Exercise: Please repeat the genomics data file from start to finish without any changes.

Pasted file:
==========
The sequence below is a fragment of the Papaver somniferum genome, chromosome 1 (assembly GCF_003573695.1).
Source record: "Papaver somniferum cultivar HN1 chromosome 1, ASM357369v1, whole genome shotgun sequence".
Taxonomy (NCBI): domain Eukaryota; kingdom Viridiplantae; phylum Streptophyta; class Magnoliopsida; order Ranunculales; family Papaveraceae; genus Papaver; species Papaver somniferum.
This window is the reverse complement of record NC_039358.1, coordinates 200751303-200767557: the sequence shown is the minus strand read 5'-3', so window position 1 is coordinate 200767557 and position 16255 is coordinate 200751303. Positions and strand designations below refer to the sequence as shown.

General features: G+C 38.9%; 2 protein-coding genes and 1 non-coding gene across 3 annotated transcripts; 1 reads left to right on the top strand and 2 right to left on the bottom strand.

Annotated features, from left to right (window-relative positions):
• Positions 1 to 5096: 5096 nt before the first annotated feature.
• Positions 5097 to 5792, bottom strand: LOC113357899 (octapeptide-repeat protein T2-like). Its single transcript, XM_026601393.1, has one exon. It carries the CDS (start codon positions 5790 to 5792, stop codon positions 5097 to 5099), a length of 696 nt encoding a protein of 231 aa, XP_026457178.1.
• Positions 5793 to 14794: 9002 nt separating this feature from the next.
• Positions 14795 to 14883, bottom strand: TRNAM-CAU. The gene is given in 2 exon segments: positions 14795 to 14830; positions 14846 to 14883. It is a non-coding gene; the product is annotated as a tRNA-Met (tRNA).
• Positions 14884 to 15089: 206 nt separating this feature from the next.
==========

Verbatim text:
The sequence below is a fragment of the Papaver somniferum genome, chromosome 1 (assembly GCF_003573695.1).
Source record: "Papaver somniferum cultivar HN1 chromosome 1, ASM357369v1, whole genome shotgun sequence".
Taxonomy (NCBI): domain Eukaryota; kingdom Viridiplantae; phylum Streptophyta; class Magnoliopsida; order Ranunculales; family Papaveraceae; genus Papaver; species Papaver somniferum.
This window is the reverse complement of record NC_039358.1, coordinates 200751303-200767557: the sequence shown is the minus strand read 5'-3', so window position 1 is coordinate 200767557 and position 16255 is coordinate 200751303. Positions and strand designations below refer to the sequence as shown.

General features: G+C 38.9%; 2 protein-coding genes and 1 non-coding gene across 3 annotated transcripts; 1 reads left to right on the top strand and 2 right to left on the bottom strand.

Annotated features, from left to right (window-relative positions):
• Positions 1 to 5096: 5096 nt before the first annotated feature.
• Positions 5097 to 5792, bottom strand: LOC113357899 (octapeptide-repeat protein T2-like). Its single transcript, XM_026601393.1, has one exon. It carries the CDS (start codon positions 5790 to 5792, stop codon positions 5097 to 5099), a length of 696 nt encoding a protein of 231 aa, XP_026457178.1.
• Positions 5793 to 14794: 9002 nt separating this feature from the next.
• Positions 14795 to 14883, bottom strand: TRNAM-CAU. The gene is given in 2 exon segments: positions 14795 to 14830; positions 14846 to 14883. It is a non-coding gene; the product is annotated as a tRNA-Met (tRNA).
• Positions 14884 to 15089: 206 nt separating this feature from the next.